NSW Police has warned motorists to show more responsibility on the state’s roads after four people were killed during a three-day dangerous driving prevention initiative.
Between Friday April 27 and Monday April 29, officers ran Operation Chrome across rural roads in NSW’s Southern Region to reduce car accident injuries and fatalities. Country roads have four times the number of deaths in NSW than inner-city areas, according to the recent Road Safety Plan 2021 report.
Unfortunately, despite high visibility policing during the three-day period, there were three deaths on the Sunday and one on the Saturday.
On Sunday, a woman and a man died in a collision with another car, while another driver lost his life in a single-vehicle crash in a separate incident. A 63-year-old woman was killed the previous day when riding as a pillion passenger on a motorcycle. She fell from the bike after a tree branch struck her.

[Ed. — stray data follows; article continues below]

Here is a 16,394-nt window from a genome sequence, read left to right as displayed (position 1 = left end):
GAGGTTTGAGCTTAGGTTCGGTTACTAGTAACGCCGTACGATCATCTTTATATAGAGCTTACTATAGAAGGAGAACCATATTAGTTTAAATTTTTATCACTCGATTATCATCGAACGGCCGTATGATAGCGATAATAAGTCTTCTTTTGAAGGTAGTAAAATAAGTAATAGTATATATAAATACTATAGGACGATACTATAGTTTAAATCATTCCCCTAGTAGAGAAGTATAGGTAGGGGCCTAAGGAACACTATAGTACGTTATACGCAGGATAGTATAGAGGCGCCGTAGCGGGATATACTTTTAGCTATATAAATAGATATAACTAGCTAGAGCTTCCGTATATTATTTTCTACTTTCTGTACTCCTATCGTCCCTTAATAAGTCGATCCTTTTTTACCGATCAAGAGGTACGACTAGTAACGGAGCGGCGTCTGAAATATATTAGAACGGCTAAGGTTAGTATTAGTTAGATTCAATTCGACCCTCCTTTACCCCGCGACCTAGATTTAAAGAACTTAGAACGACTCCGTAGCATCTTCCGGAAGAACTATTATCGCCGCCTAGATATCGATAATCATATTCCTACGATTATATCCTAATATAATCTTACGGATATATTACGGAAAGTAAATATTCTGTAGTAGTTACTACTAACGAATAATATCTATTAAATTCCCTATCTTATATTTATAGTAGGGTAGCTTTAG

Assistant Commissioner Peter Barrie, Southern Region commander, said the deaths should act as a reminder for people to be more careful while driving.
“Entire families and communities are feeling the loss of loved ones, and every road user must accept that safety on our roads is a shared responsibility,” he said.
“Road safety is everyone’s responsibility. If every driver or rider takes personal responsibility for their actions, it will save lives. It’s that simple.”
Operation Chrome targeted a number of risky behaviours behind the wheel, including speeding, driving under the influence of drugs or alcohol, using a mobile phone and failing to wear a seatbelt.
The initiative also aimed to educate people about driving while tired. Crashes where one of the drivers was fatigued are twice as likely to be fatal because motorists don’t brake when they’re asleep, NSW Centre for Road Safety research found.
During Operation Chrome, officers conducted 26,852 random breath tests, with 82 drivers allegedly found to be over the limit. Nearly 800 drug tests were performed, with 53 positive results.
“The biggest tragedy is that most of the lives we have already lost were because of a poor decision by someone behind the wheel,” said Superintendent Bob Ryan, Regional Command of the Traffic and Highway Patrol.
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